A proboscis-in-cheek introduction to butterflies that will appeal to reluctant readers and bug enthusiasts alike.

BUTTERFLIES ARE PRETTY…GROSS!

From the Nature's Top Secrets series

A witty look at the less-beautiful characteristics of butterflies.

As this informational book opens, a big-eyed monarch-butterfly narrator flits and flutters with its beautiful friends. Then, in metafictive fashion, it warns readers that if they want to continue believing that pretty is the essence of butterflies, “DON’T TURN THE PAGE.” Of course, curious readers will keep going! The narrator reveals the truth: “Some butterflies are gross.” Readers peer through the narrator’s binoculars as it describes in pithy text such shocking sights as butterflies slurping up dead-animal juices and offers additional undesirable adjectives, like “drab” butterflies that resemble dull leaves, an adaptation that confuses hungry birds. Comical illustrations that feature patterns and earth tones highlight the humor. But wait, there’s more, as the narrator warns once again: “OK, prepare to get weirded out.” It starts up an old-fashioned movie projector, and as it uses such monstrous terms as shape-shifters and carnivorous, it explains and shows scenes of metamorphosis, caterpillars’ diets, and more. Finally, the narrator takes readers into a top-secret lab and reveals images of butterflies tasting with their feet, eating poop, and drinking tears—and some that “have butts that look like heads.” A concluding chart depicts thumbnails of featured butterflies, further related facts, and their geographic range. All in all, it’s a fun addition—or alternative—to traditional insect study. (This book was reviewed digitally with 9-by-18-inch double-page spreads viewed at actual size.)

A proboscis-in-cheek introduction to butterflies that will appeal to reluctant readers and bug enthusiasts alike. (Informational picture book. 4-8)

Pub Date: April 6, 2021

ISBN: 978-0-7352-6592-9

Page Count: 36

Publisher: Tundra Books

Review Posted Online: Feb. 9, 2021

Kirkus Reviews Issue: March 1, 2021

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Bruce Goldstone’s Awesome Autumn (2012) is still the gold standard.

HELLO AUTUMN!

Rotner follows Hello Spring (2017) with this salute to the fall season.

Name a change seen in northern climes in fall, and Rotner likely covers it here, from plants, trees, and animals to the food we harvest: seeds are spread, the days grow shorter and cooler, the leaves change and fall (and are raked up and jumped in), some animals migrate, and many families celebrate Halloween and Thanksgiving. As in the previous book, the photographs (presented in a variety of sizes and layouts, all clean) are the stars here, displaying both the myriad changes of the season and a multicultural array of children enjoying the outdoors in fall. These are set against white backgrounds that make the reddish-orange print pop. The text itself uses short sentences and some solid vocabulary (though “deep sleep” is used instead of “hibernate”) to teach readers the markers of autumn, though in the quest for simplicity, Rotner sacrifices some truth. In several cases, the addition of just a few words would have made the following oversimplified statements reflect reality: “Birds grow more feathers”; “Cranberries float and turn red.” Also, Rotner includes the statement “Bees store extra honey in their hives” on a page about animals going into deep sleep, implying that honeybees hibernate, which is false.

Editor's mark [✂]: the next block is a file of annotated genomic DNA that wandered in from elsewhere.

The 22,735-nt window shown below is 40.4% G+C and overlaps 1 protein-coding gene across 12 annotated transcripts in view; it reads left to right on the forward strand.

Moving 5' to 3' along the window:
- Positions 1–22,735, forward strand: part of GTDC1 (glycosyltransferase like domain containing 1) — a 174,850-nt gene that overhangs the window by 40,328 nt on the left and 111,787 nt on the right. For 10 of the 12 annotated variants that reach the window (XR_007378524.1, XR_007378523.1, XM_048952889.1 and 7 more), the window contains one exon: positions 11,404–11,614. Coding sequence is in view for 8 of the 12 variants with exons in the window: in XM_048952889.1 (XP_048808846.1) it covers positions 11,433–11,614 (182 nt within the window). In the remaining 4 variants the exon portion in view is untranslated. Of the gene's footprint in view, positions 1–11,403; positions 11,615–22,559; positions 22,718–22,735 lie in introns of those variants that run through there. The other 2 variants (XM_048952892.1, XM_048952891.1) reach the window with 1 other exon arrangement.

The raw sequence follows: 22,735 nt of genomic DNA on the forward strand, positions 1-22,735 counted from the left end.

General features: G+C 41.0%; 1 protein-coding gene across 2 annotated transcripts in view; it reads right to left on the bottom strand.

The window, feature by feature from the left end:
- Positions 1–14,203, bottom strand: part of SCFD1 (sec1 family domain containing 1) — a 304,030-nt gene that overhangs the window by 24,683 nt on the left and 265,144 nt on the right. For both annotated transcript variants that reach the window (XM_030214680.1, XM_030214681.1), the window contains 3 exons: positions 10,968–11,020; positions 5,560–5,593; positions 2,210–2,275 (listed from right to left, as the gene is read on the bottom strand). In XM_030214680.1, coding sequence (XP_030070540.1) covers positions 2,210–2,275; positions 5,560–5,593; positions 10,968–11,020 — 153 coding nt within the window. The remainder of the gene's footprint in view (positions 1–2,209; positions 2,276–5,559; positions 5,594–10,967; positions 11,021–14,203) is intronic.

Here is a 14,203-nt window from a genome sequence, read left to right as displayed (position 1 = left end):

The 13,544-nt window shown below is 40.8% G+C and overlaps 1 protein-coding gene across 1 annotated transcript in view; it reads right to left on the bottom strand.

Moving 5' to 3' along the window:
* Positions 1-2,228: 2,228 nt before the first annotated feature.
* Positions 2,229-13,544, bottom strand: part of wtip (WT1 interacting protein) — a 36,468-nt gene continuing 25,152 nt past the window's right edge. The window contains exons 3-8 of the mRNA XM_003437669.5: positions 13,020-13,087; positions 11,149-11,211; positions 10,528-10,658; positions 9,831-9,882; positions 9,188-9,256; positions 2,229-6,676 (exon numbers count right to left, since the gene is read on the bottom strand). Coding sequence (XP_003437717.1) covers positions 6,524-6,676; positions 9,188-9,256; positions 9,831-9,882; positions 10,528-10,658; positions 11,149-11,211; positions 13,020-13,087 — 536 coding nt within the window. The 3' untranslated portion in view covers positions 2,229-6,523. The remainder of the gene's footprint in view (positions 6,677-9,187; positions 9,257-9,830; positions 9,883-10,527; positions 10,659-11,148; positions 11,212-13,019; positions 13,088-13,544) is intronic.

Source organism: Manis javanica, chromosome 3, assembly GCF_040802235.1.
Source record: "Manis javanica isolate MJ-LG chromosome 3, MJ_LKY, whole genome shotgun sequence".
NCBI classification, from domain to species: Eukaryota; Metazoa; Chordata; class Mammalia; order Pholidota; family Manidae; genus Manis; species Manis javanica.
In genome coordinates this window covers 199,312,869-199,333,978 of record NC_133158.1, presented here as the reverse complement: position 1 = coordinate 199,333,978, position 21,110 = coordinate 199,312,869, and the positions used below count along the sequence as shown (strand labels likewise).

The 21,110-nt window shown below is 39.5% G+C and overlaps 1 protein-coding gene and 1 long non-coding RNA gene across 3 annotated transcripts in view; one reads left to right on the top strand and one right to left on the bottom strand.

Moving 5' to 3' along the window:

Bruce Goldstone’s Awesome Autumn (2012) is still the gold standard. (Informational picture book. 4-7)

Pub Date: Sept. 5, 2017

ISBN: 978-0-8234-3869-3

Page Count: 32

Publisher: Holiday House

Review Posted Online: June 27, 2017

Kirkus Reviews Issue: July 15, 2017

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A simple but effective look at a keystone species.

IF YOU TAKE AWAY THE OTTER

Sea otters are the key to healthy kelp forests on the Pacific coast of North America.

There have been several recent titles for older readers about the critical role sea otters play in the coastal Pacific ecosystem. This grand, green version presents it to even younger readers and listeners, using a two-level text and vivid illustrations. Biologist Buhrman-Deever opens as if she were telling a fairy tale: “On the Pacific coast of North America, where the ocean meets the shore, there are forests that have no trees.” The treelike forms are kelp, home to numerous creatures. Two spreads show this lush underwater jungle before its king, the sea otter, is introduced. A delicate balance allows this system to flourish, but there was a time that hunting upset this balance. The writer is careful to blame not the Indigenous peoples who had always hunted the area, but “new people.” In smaller print she explains that Russian explorations spurred the development of an international fur trade. Trueman paints the scene, concentrating on an otter family threatened by formidable harpoons from an abstractly rendered person in a small boat, with a sailing ship in the distance. “People do not always understand at first the changes they cause when they take too much.” Sea urchins take over; a page turn reveals a barren landscape. Happily, the story ends well when hunting stops and the otters return…and with them, the kelp forests.

A simple but effective look at a keystone species. (further information, select bibliography, additional resources) (Informational picture book. 4-7)

Pub Date: May 26, 2020

ISBN: 978-0-7636-8934-6

Page Count: 32

Publisher: Candlewick

Review Posted Online: Jan. 28, 2020

Kirkus Reviews Issue: March 1, 2020

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